Cultist Clutter

November 26th, 2015

Alex Riggs

Magic Market Archive

                Cults tend to accumulate a lot of interesting items. Whether it’s because of all of the symbolism and rituals that cults seem to favor so highly, or the fact that many cultists actively seek out the strange, the esoteric, and the mystical, or possibly just because cultists enjoy collecting things, a good cultist’s altar should be covered with lots of exciting and mysterious memorabilia whose purposes and origins aren’t quite clear. But coming up with fun and exciting cult objects on the fly is hard, so here are 10 suggestions that can be fairly easily dropped onto any cultist’s altar.

1. A golden idol of a bat, roughly 1 foot in height. The idol has small rubies for eyes, and holds a larger emerald clasped in its gleaming golden fangs. Its wings are furled tightly around its body, with hook-like claws extended upwards on either side of its head. The bat stands perched on a small stand, also made of gold, and shaped to resemble a tree branch rising up out of a flat, round base. Close examination reveals a switch on the bat’s feet that allows it to be detached from this perch, though the reason for doing so remains a mystery.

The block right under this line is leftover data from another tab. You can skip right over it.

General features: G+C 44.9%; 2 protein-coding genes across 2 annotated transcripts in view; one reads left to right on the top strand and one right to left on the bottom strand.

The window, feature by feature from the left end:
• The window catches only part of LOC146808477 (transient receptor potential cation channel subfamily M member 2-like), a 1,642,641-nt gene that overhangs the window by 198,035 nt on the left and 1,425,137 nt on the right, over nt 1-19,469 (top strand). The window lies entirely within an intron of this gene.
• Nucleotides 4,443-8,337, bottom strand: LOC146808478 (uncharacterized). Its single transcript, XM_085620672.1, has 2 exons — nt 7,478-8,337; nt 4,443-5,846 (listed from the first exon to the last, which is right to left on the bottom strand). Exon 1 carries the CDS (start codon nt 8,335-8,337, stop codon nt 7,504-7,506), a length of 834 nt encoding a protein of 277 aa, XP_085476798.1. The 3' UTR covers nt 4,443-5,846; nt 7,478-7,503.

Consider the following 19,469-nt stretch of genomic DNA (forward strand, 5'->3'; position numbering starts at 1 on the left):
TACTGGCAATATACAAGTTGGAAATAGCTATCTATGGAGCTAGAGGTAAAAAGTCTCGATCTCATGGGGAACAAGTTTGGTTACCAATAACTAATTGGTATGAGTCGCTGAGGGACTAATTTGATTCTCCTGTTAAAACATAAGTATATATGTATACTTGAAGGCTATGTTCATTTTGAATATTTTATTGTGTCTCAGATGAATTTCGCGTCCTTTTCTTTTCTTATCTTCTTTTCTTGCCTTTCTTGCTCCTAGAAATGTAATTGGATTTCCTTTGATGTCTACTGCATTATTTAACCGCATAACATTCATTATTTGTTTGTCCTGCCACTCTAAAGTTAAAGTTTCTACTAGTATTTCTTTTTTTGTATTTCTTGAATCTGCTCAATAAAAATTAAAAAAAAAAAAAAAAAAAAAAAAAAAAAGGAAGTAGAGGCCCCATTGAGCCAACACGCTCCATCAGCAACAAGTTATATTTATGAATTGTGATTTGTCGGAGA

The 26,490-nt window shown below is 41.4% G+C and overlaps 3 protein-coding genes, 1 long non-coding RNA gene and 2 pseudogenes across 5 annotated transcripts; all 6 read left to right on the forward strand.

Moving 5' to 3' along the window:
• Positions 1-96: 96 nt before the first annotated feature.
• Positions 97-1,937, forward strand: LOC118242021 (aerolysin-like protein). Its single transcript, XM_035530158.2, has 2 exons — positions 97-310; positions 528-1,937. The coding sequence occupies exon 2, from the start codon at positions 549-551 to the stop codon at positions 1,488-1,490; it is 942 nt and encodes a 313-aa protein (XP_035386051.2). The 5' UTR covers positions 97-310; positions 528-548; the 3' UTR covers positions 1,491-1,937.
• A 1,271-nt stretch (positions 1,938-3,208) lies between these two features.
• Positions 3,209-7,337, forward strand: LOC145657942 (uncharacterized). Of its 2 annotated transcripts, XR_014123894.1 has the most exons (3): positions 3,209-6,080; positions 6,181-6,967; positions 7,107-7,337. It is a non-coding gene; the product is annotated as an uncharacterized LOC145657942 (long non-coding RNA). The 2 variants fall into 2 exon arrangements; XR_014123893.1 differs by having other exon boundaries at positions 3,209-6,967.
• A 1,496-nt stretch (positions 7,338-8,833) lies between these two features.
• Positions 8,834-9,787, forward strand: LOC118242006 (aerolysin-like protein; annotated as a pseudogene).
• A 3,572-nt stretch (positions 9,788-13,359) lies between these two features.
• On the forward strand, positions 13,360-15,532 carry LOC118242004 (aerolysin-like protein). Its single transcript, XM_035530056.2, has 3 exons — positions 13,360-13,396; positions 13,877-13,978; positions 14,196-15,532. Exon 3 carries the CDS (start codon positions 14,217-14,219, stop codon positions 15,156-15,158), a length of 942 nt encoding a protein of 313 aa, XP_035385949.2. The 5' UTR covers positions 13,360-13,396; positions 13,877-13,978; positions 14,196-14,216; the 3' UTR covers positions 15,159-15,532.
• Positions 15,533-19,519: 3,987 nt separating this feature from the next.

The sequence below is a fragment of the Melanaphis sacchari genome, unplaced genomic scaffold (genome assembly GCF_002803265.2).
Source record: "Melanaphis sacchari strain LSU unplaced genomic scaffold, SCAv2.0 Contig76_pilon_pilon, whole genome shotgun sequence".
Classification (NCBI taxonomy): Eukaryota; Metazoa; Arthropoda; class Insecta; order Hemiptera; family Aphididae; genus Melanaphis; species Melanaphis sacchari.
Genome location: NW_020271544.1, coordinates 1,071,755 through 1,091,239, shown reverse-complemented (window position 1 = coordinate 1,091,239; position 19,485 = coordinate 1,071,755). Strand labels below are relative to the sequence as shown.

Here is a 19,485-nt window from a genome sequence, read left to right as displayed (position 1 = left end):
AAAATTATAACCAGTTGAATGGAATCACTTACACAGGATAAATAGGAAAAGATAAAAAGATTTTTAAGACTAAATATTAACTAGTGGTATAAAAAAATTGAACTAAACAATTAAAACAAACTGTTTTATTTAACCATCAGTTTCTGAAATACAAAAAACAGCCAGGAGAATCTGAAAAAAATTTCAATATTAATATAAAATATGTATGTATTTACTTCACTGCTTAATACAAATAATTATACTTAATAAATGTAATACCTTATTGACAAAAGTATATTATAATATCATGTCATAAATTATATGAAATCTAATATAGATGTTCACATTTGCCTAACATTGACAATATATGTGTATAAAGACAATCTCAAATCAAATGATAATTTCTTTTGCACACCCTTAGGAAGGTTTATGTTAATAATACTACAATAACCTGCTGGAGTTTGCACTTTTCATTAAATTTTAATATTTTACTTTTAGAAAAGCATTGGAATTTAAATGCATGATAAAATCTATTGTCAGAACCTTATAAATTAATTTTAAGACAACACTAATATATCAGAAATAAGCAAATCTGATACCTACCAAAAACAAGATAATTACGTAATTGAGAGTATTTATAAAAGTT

1. An ivory sickle, carved to resemble a blowing gale. The handle of the sickle is made in the shape of a willow tree, bent and crooked in the overwhelming wind. The blade of the sickle is engraved with wavy lines showing the wind blowing, and is dotted with occasional images of objects swept up in the storm. The top edge of the blade is lined with engravings of storm clouds, and is somewhat darker than the rest of the blade. At the very tip of the blade is a jagged lightning bolt, extending from the last such cloud, which forms a serrated point.